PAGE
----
China views Taiwan as a breakaway province and has said that if the island's government declares independence it would be a cause for war.
The United States, under the Taiwan Relations Act, is committed to preventing the forcible reunification of the island by the mainland. President Bush declared last year that the United States would do "whatever it takes" to defend the island, which has a democratic government, from an attack by the communist-ruled mainland.
"Beijing has refused to renounce the use of force against Taiwan and has listed several circumstances under which it would take up arms against the island," the report said.
Recent statements about Taiwan and China's military buildup "may reflect an increasing willingness to consider the use of force to achieve unification," the report said.
Beijing's current strategy is not to seek an invasion of Taiwan, as many U.S. military leaders have suggested. Instead, the Chinese government is working on a "coercive" strategy of threats, intimidation, missile attacks and a naval blockade of Taiwan, the report said.
However, any Chinese attack on Taiwan would be designed to be a rapid strike before any other countries could come to its defense, the report said.
The report said that among the recent developments is a new Chinese military doctrine of "pre-emption and surprise" that would make up for shortcomings in its current lack of high-technology forces.
China's military budget is also increasing sharply and could triple or quadruple its estimated $20 billion current annual spending by 2020.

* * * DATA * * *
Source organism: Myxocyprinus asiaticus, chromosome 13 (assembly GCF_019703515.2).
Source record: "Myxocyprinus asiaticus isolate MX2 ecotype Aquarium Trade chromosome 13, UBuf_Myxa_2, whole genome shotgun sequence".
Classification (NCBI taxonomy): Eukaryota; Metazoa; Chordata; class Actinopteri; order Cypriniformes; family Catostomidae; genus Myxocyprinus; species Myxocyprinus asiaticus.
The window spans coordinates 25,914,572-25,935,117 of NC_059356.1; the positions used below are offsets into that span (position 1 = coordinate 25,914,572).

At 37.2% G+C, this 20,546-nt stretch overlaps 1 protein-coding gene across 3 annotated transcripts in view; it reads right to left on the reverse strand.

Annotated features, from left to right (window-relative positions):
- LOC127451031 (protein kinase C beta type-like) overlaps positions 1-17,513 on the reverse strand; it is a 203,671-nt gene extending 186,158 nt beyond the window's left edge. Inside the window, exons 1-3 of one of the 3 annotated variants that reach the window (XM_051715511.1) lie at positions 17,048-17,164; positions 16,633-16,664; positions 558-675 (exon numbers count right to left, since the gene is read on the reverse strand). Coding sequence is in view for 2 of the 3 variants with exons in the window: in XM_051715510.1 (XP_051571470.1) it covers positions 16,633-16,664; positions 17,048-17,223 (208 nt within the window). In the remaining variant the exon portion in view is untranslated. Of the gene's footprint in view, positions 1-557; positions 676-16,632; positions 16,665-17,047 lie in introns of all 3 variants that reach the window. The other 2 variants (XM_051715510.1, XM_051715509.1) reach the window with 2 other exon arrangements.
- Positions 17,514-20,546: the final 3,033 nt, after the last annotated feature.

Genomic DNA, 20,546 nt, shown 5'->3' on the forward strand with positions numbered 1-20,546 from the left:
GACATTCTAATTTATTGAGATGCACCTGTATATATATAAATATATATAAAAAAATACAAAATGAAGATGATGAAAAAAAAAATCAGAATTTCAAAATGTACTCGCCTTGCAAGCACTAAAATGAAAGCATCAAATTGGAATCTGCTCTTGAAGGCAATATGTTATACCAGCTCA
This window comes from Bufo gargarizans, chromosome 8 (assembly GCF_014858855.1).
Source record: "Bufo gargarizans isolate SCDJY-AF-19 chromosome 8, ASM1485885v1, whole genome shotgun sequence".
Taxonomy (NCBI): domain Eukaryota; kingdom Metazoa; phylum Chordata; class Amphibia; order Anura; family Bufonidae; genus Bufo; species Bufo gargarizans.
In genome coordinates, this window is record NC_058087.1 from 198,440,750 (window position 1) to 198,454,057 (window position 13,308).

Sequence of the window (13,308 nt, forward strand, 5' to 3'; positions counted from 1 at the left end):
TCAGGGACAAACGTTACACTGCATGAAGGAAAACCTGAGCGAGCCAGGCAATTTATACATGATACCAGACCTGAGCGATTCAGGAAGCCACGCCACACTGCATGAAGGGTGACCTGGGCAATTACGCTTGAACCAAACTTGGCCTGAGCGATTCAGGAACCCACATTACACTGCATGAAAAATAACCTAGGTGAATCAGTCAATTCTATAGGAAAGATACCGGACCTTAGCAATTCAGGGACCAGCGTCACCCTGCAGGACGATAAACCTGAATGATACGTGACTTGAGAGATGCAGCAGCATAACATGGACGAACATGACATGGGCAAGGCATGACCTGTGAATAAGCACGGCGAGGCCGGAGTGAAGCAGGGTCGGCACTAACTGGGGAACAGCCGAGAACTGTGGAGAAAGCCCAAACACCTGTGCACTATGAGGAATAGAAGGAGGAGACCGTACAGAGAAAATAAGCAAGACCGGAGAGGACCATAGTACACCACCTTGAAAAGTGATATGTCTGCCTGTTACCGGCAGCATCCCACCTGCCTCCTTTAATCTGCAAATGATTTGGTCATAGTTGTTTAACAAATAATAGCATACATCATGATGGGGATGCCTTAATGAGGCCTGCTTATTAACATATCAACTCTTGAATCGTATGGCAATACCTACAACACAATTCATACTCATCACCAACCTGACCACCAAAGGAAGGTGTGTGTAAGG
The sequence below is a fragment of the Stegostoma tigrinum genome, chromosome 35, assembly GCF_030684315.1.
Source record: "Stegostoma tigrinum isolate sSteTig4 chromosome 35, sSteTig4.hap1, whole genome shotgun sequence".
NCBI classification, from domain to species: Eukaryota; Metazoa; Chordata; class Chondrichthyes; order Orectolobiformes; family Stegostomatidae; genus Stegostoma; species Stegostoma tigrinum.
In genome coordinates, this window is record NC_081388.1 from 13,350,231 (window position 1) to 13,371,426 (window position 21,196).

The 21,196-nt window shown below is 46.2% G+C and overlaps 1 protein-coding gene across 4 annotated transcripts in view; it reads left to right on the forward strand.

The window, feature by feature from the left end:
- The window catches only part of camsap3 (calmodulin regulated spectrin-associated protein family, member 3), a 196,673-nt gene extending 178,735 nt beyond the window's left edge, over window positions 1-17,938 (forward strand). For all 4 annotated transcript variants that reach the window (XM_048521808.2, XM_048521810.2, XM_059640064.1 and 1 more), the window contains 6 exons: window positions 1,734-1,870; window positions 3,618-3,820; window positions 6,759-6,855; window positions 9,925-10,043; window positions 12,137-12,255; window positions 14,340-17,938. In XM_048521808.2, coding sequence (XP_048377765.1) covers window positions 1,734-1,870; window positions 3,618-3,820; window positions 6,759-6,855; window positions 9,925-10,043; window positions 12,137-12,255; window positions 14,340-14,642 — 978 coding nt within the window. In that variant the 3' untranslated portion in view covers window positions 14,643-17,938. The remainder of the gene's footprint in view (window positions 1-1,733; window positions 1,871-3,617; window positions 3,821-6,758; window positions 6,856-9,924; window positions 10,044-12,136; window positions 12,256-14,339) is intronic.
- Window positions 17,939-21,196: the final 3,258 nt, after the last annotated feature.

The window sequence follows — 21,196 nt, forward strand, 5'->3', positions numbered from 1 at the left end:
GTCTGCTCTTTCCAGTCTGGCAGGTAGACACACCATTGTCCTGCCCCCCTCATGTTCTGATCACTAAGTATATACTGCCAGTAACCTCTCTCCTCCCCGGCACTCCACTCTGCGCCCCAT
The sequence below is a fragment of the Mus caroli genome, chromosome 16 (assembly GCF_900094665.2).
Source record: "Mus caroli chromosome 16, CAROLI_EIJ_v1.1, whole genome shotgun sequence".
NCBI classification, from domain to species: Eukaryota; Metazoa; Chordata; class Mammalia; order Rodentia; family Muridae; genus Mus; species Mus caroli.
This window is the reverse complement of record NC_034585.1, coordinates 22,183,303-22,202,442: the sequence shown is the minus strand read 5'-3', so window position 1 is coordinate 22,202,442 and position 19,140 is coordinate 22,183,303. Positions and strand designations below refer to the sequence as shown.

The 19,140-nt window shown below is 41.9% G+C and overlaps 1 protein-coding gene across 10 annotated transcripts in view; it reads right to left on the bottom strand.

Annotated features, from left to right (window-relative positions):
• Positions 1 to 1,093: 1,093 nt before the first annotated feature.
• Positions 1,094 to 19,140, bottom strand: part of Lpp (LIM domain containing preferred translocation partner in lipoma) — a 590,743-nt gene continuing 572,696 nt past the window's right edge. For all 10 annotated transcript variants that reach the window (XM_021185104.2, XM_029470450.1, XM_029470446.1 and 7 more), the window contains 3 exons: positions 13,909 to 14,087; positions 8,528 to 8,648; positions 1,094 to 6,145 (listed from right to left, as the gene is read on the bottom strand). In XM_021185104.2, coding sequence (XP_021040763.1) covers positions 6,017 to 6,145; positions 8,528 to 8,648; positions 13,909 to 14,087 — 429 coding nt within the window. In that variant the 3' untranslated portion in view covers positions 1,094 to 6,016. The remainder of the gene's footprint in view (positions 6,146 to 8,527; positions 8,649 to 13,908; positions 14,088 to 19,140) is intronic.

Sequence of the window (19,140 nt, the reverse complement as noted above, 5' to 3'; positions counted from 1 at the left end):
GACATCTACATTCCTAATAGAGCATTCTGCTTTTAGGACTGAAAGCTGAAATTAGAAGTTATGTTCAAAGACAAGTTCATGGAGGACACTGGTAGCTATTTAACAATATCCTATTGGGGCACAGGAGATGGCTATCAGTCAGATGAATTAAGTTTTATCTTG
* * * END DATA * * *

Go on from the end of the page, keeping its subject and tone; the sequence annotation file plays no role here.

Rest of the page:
Regarding the military balance on the Taiwan Strait, the report said China has more than 300 short-range missiles that can strike Taiwan and that the number will grow "substantially" in the next few years.
Taiwan's ability to defend itself against a Chinese missile attack is "negligible," the report said.
"Preparing for a potential conflict in the Taiwan Strait is the primary driver for China's military modernization," the report said.
For the first time, the Pentagon stated that China's threatening posture toward Taiwan could be used in future conflicts against Japan and the Philippines, both allies of the United States.
The report also stated that China's military buildup relies heavily on Russian weapons and technology. Recent weapons have included Sovremenny-class destroyers with supersonic anti-ship missiles.
Other weapons from Russia include air-defense missiles, Su-27 and Su-30 fighter bombers and Kilo submarines with advanced torpedos.
The report also provides details on China's exotic-weapons program, which is under development, including laser guns, anti-satellite weapons and radio-frequency weapons designed to knock out communications.
The tone of the report that China is a growing military threat to the Asia- Pacific region was softened by statements from Secretary of State Colin L. Powell on Thursday.
Asked about the report, Mr. Powell told reporters he had not read it, but that he does not view China's military buildup as a cause for concern. He added that Beijing's growing military strength is being watched carefully.
China's military buildup "is not in and of itself frightening, as long as it is clear it is a modernization that doesn't reflect any kind of new strategic purpose or represent any sort of threat to the region," Mr. Powell said.
Pentagon spokesman Navy Lt. Cmdr. Jeff Davis said the report was "factual and sober."